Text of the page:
Actresses Jeannette Comans (Walk the Line) and Sarah Ewell are set to take their place among the ranks of horror movie scream queens. During the week of rainy shooting, Jeannette Comans showed an incredible amount of chutzpa. She spent most of the day and night with her shirt half off and covered in some very chilly movie blood. I was wearing two shirts, three pairs of socks and I was freezing to death. Ms. Comans took it like a seasoned pro. I will admit that her scanty attire did go some way toward taking the chill out of the air, but then again, regular readers know what a leach I am. "Shutter" revolves around two college coeds (Comans and Ewell) who travel home for Christmas break. The pair hooks up with the former boyfriend of one and end up having a very, very, very bad time in the backwoods of Tennessee. Dallas based actor Scott Fletcher plays the old boyfriend. Like Ms. Comans, he showed great enthusiasm as he was repeatedly put through the rigors of Jeremy's script.
Horror fans should anticipate "Shutter" later this year. Jeremy is a huge fan of old school horror films. If you prefer the original "Texas Chainsaw Massacre" over the remake, as well as the early work of Wes Craven, then you should appreciate this smart little shocker. Jeremy staged a weekend crash course in horror for the less gory aware members of his cast and crew. After 14 hours of Freddy, Jason, Michael, Leatherface and their offspring, everyone got the picture. The footage I've seen of "Shutter" delivers on all fronts. Sexy girls in peril, blood and more blood, suspenseful set-pieces and several great performances.
I tore through the script in less than an hour. "Shutter" promised to be a sharp, scary ride. Actor John Still pulled me aside and commented on Jeremy's script. He stated that he thought he would read a few pages and put it down. It grabbed him and didn't let go. "This is the best part I've ever been given!" I took that as high praise considering the role he played in "The Poor and Hungry."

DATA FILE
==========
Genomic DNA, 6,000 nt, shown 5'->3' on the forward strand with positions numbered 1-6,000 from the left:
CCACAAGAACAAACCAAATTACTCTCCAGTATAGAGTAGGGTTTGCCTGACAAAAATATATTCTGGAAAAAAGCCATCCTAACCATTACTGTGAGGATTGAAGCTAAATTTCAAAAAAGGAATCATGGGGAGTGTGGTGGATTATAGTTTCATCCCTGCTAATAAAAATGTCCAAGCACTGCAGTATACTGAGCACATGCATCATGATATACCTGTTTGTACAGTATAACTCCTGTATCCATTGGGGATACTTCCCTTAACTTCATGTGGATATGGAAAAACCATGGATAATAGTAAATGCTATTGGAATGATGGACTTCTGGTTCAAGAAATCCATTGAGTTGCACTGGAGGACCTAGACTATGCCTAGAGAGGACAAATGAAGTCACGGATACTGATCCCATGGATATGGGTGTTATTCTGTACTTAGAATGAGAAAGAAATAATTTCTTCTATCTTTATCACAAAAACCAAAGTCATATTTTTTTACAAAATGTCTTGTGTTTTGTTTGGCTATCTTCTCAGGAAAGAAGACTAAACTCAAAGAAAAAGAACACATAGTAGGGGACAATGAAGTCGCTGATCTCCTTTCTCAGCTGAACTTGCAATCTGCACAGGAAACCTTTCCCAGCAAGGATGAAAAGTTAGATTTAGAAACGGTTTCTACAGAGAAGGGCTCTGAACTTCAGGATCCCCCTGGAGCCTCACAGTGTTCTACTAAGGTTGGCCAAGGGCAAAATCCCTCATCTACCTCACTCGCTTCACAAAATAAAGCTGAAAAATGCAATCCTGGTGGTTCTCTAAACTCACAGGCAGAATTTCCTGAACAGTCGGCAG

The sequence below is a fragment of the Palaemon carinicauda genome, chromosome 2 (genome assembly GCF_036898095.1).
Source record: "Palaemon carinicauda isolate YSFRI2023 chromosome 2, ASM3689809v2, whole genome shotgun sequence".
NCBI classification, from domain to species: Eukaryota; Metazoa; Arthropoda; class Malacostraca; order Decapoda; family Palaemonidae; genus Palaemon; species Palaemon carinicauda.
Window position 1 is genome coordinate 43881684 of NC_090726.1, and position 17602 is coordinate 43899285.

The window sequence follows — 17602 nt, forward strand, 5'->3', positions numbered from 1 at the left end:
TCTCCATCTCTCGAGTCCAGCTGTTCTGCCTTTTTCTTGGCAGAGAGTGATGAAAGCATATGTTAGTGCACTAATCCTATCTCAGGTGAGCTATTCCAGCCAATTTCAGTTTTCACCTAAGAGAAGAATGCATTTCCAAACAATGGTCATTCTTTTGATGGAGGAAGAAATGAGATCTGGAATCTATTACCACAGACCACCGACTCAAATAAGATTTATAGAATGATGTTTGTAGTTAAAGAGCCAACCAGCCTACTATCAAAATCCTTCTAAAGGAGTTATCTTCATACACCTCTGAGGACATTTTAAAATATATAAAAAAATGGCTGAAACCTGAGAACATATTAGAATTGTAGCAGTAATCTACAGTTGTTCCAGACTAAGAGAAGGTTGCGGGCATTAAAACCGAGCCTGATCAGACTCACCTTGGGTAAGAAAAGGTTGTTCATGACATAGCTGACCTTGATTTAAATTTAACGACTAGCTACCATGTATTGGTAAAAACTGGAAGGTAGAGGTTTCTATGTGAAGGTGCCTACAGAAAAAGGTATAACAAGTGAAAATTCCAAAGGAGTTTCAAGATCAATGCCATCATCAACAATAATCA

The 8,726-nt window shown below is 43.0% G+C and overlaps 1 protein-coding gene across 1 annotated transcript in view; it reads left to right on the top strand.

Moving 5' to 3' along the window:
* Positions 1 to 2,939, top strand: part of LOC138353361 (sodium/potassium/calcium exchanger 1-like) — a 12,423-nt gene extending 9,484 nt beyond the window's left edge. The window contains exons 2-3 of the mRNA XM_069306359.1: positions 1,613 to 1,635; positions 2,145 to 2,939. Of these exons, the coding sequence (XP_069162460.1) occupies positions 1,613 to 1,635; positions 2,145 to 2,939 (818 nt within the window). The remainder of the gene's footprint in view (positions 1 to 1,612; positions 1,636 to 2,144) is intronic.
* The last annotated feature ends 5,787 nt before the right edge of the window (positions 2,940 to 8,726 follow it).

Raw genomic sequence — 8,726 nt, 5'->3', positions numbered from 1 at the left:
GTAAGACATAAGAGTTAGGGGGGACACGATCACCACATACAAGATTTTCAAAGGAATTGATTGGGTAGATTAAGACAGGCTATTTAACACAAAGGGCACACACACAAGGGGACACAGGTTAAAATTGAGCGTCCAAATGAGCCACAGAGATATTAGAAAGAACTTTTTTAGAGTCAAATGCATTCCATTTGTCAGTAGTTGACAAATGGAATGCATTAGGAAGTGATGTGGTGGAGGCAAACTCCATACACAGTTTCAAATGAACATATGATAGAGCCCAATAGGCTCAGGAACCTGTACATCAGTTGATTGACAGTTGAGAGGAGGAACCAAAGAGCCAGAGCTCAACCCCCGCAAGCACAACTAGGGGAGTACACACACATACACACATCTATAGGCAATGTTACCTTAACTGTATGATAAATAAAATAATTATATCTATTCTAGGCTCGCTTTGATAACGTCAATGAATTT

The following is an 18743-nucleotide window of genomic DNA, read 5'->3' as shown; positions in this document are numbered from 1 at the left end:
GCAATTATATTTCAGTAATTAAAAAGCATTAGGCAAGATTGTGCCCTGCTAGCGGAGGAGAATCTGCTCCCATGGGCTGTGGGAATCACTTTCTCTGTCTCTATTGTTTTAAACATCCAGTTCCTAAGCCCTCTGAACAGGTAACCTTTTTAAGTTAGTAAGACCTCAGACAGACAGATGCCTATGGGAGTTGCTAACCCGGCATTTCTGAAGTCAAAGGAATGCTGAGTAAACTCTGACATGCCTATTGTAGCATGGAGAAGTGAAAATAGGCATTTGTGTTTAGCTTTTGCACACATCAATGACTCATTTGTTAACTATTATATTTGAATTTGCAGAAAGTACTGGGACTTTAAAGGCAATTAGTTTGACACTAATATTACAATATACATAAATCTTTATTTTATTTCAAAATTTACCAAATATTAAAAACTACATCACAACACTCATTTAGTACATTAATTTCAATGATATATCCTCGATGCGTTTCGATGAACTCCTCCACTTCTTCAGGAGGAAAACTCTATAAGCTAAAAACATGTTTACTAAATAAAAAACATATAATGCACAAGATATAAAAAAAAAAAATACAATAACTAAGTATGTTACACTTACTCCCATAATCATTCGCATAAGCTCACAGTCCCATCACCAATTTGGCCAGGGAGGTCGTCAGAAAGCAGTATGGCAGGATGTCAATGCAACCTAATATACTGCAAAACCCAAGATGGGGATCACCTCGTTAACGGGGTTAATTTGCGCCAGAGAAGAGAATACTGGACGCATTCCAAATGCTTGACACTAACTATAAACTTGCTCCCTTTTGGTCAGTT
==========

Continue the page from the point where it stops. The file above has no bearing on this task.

I was a bit surprised when Jeremy and Mark jumped right into writing and making "Shutter." Mark Williams proposed the story idea to Jeremy who ran with it and banged out the first draft of the script in two weeks. Jeremy and Mark had just finished a long period of post-production on his powerful drama "The Smallest Oceans." That film has been accepted into one film festival and he is awaiting word on two more. Watch for an up-coming review by EI's Steven Wong. After a comedy and two dramas Jeremy is excited about working in his beloved horror genre. He has ideas for several more. Originally, Jeremy planned on shooting a ghost story he had written called "Craven Woods." That project will cost about four times as much as "Shutter" and is on hold while financing is being arranged.
It is Sunday night at midnight. I've only been on location for a day and a half. I realize that these young actors have had it rougher than me, but I'm tempted to gut one of them and crawl inside just to get warm. I's my turn to get bloody. I love this stuff. The blood is very cold. I now have even greater appreciation for Ms. Comans' moxie. I don't want to give away any of the shudders awaiting you in "Shutter" so I won't go any further into the plot. I will say once you see "Shutter," you'll think twice before heading into the woods.